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winning with the am 3-4 defense

winning with the am 3-4 defense

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Published by Michael Schearer

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Published by: Michael Schearer on Nov 16, 2008
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It is a real honor for me to have this

opportunity to speak to you this morn- ing. The first time I had the opportunity to speak at our national convention was fol- lowing the 1975 season, almost 24 years ago. We had finished No. 1 in the country on defense and I was asked to speak at the convention that was held that year in Washington D.C. I was so excited to get the chance, as part of our staff, to speak at the AFCA Convention. I have to tell you that today, after all those years, I'm still just as excited and honored to be allowed to talk to you.

I'm proud of our association and the progress that we have made over the years in promoting the coaching profession. Grant Teaff has done an excellent job in leading our Association. He was a great coach, he understands our problems and the issues surrounding our game. We could have no one who would be better in articulating these issues in leading our Association. I think it is meaningful that the theme of this year's convention is "Victory with Honor." We should all take personal responsibility in promoting in our profes- sion and our game.

Each of you have a tremendous public posture at your respective schools and communities. Many people look at you and form opinions about coaches and the coaching profession.

I hope that each of you will keep that in mind in everything that you do and say and that you will always reflect the highest ideals of what coaching is all about. I think this is especially important with the young men who are entrusted to us to develop. I've often said that the truest measure of whether a coach has been successful for that matter, is what his players have become five or ten years down the road, and how they have benefited from being in a particu- lar program.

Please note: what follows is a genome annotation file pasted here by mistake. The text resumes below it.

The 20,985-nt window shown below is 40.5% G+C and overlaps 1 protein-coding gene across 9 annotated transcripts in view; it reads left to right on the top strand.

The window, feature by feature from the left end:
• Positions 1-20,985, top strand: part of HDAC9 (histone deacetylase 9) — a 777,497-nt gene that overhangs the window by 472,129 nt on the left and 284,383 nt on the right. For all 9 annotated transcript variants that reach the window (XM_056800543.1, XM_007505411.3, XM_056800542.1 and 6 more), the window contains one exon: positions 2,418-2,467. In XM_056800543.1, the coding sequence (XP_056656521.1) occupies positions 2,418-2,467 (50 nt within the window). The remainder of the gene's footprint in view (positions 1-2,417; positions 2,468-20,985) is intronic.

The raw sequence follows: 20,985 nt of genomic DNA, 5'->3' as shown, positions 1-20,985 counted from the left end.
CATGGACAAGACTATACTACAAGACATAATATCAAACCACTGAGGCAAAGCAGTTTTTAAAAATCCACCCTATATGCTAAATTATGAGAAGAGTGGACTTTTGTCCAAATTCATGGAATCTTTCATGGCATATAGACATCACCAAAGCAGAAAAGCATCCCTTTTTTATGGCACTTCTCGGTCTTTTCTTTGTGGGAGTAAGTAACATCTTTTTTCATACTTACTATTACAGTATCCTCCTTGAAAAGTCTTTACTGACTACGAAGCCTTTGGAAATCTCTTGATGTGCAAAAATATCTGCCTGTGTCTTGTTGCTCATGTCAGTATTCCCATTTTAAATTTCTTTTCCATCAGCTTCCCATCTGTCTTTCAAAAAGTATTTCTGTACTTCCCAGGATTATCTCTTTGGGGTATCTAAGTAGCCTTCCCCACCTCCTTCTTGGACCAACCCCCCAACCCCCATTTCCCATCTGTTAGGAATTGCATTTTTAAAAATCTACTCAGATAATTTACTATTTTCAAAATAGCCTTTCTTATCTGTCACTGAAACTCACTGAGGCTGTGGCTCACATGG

I hope that the young men who have played in our program at Texas A&M will look back on the experience and feel that it was one that was beneficial and helped them to become better people, better citi- zens, better husbands and better fathers. If so, then my work will not have been in vain. As you all know, football coaching is a very time consuming occupation. We literally give a big part of our lives to our professions. If the only reward is saying that we won "X" number of games each season, then that is a very shallow, empty reward for the amount of time that we spend. I think that if we sin-

cerely spend our careers dedicated to the development of the young people and the betterment of the young people, who are under our leadership, the wins will come as a by-product, but more importantly, we will have a very rewarding experience and can reflect back on our careers with great pride and feelings of satisfaction.

I mentioned earlier that it has been approximately 25 years since I first spoke here. As I look back over those years, our game has changed in many ways, but in a lot of ways, it remains the same. Offenses run more formations today than they once did. I can recall about 1973 we were getting ready to play Clemson in our opening game. We were concerned about what for - mation they were going to run. They had shown the year before to run either a pro set or twins. In two-a-days, we worked against both of those, but in the opening game against us, they ran the pro set the entire ball game. Now, I can tell you, matching up blitzes and defenses to one formation was a lot simpler than it is today. As a result of the multiple offensive forma- tions, defenses have also become a lot more multiple.